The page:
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Durham University

Durham Law: Policy Engagement

Framed Flexibility

The Framed Flexibility Model is a framework for working time laws that is suited to the contemporary labour markets of the global North and South.

Designed by Deirdre McCann and Jill Murray, the Model responds to an urgent need: to find effective regulatory models for the precarious and informal working relations that are expanding across the advanced industrialised world and have long been characteristic of the South.


Framed Flexibility Principles

The Framed Flexibility Model is informed by key principles: 1) the universality of labour law’s protection; 2) the unity of labour law regimes; 3) work/family reconciliation; 4) the standardisation of working time laws; 5) regulated flexibility; 6) working time capability; 7) the interaction of regulatory techniques (legislation and collective bargaining); and 8) innovative regulation in the design of legal frameworks on working time.


Framed Flexibility Standards

The Framed Flexibility Model is not a universal model to be applied without modification. Instead, it is a resource for the design of measures at a range of regulatory levels and in diverse national settings.

It is underpinned by three sets of standards: 1) Framing Standards, which provide for protected standard working hours; 2) Temporal Flexibility Standards, which provide a degree of flexibility in favour of both employers and workers; and 3) Effective Regulation Standards, which ensure that the Framing Standards and Temporal Flexibility Standards exercise a decisive influence on working life.


Photo: Freedomz/Shutterstock.com

An illustration: Model Law on Working Time in Domestic Work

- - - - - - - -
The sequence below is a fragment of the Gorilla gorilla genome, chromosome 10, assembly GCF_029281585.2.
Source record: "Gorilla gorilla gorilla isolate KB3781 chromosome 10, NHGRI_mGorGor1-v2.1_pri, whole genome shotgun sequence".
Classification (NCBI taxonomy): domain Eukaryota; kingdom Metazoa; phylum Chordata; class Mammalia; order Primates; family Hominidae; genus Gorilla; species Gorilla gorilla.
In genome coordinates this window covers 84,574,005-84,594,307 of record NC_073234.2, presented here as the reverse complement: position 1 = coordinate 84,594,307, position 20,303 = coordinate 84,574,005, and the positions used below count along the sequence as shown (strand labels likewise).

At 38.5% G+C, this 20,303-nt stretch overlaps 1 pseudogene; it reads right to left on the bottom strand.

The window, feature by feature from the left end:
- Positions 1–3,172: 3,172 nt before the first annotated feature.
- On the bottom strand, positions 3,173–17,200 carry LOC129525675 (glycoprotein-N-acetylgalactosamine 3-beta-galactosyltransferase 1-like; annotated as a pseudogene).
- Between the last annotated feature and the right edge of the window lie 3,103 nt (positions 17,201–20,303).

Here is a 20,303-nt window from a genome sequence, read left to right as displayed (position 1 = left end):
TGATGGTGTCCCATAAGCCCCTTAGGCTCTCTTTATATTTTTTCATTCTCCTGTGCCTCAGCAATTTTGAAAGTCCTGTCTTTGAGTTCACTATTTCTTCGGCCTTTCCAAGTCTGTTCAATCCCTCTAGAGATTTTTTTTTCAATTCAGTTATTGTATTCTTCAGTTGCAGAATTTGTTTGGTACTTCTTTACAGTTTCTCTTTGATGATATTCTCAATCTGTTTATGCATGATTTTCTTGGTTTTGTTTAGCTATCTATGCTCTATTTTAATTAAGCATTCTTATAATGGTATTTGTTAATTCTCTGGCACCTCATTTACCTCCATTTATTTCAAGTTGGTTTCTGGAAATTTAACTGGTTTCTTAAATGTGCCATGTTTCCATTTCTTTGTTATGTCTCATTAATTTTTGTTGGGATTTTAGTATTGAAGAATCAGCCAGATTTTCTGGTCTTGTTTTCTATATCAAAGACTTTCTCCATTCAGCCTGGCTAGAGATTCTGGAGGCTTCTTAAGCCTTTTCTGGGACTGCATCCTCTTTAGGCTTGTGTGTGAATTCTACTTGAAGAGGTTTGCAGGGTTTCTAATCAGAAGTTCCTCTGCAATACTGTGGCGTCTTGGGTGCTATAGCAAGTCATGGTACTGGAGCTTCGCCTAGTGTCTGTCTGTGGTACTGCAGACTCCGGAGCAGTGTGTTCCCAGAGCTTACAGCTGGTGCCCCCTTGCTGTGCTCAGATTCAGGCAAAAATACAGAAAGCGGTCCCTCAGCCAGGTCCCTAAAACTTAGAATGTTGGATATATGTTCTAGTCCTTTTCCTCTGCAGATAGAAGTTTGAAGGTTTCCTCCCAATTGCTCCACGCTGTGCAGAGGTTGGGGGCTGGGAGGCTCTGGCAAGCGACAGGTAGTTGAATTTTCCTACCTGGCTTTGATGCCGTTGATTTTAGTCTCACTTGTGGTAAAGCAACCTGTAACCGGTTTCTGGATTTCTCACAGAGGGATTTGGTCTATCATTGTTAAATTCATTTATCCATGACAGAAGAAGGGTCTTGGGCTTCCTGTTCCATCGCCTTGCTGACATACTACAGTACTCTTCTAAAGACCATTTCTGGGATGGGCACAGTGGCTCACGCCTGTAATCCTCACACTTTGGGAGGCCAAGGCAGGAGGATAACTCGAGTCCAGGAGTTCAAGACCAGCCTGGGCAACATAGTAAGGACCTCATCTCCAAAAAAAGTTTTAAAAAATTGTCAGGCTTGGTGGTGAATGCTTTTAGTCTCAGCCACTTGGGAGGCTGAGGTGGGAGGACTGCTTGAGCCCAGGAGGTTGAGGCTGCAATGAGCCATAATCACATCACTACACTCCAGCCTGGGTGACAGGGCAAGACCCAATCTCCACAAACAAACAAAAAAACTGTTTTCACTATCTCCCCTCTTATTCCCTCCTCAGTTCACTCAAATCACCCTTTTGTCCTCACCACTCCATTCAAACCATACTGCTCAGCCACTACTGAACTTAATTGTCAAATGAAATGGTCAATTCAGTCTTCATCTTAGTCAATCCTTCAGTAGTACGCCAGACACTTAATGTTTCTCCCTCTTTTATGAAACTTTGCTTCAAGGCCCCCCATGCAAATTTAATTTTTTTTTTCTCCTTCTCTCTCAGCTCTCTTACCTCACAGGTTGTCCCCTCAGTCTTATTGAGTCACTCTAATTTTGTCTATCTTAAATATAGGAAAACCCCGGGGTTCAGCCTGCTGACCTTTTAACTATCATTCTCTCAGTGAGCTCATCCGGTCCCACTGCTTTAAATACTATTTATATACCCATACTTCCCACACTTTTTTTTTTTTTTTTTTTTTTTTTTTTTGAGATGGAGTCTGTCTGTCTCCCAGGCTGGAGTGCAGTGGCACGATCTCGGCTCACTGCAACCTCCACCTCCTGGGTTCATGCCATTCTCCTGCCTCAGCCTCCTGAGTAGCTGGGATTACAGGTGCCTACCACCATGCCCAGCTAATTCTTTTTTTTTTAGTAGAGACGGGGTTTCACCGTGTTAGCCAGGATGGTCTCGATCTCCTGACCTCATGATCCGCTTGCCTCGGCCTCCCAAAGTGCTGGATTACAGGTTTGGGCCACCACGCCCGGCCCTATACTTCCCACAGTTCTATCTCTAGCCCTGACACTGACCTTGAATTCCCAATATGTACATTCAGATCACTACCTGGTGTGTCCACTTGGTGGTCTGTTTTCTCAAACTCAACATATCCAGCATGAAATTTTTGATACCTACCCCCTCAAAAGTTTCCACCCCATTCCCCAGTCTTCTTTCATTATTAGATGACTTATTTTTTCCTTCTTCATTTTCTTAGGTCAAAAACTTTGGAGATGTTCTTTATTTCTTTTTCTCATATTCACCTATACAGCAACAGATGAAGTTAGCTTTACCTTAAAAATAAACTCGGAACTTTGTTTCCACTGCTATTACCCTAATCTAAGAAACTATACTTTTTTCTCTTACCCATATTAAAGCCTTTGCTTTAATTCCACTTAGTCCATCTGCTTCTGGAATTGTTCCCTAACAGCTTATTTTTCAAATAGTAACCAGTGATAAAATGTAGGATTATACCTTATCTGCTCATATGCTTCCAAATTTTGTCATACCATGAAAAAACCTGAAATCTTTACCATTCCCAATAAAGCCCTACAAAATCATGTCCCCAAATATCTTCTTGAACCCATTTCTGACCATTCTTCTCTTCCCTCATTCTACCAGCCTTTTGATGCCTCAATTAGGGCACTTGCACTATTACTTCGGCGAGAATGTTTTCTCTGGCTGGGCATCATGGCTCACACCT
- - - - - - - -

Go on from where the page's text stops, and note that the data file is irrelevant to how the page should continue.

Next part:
The Model Law on Working Time in Domestic Work provides a practical illustration of how the Framed Flexibility Standards can be applied in the regulation of working time in one of the key forms of informal labour: domestic work.

However, those sets of standards can be used to design working time standards across the labour force, with a particular focus on preventing casualised work.


Photo: DGLimages/Shutterstock.com

Temporal Casualisation and ‘Availability Time’: Mencap, Uber and the Framed Flexibility Model

This research paper by Professor Deirdre McCann investigates the UK Court of Appeal decisions in Uber and Mencap, which are being heard by the Supreme Court in 2020. The paper explores what these cases reveal about the regulatory dimensions of temporal casualisation. It argues that they expose a fracture between, on the one hand, legal frameworks on working time and wages, and on the other hand, the sectoral and gendered treatment of working hours.

The paper highlights the pertinence of Professor McCann's Framed Flexibility Model to conceptualising and regulating working time in these cases, with a particular focus on Mencap. It advocates that the Supreme Court should uphold and clarify the Court of Appeal’s decision in Uber and overturn the judgment in Mencap.


Download: Policy Briefings and Research Paper

These policy briefings outline the principles and sets of standards that underpin the Framed Flexibility Model and illustrate the Model through a sample Model Law on Working Time in Domestic Work. In addition, this research paper highlights the pertinence of the Framed Flexibility Model in conceptualising and regulating working time in casual work, with a focus on care labour.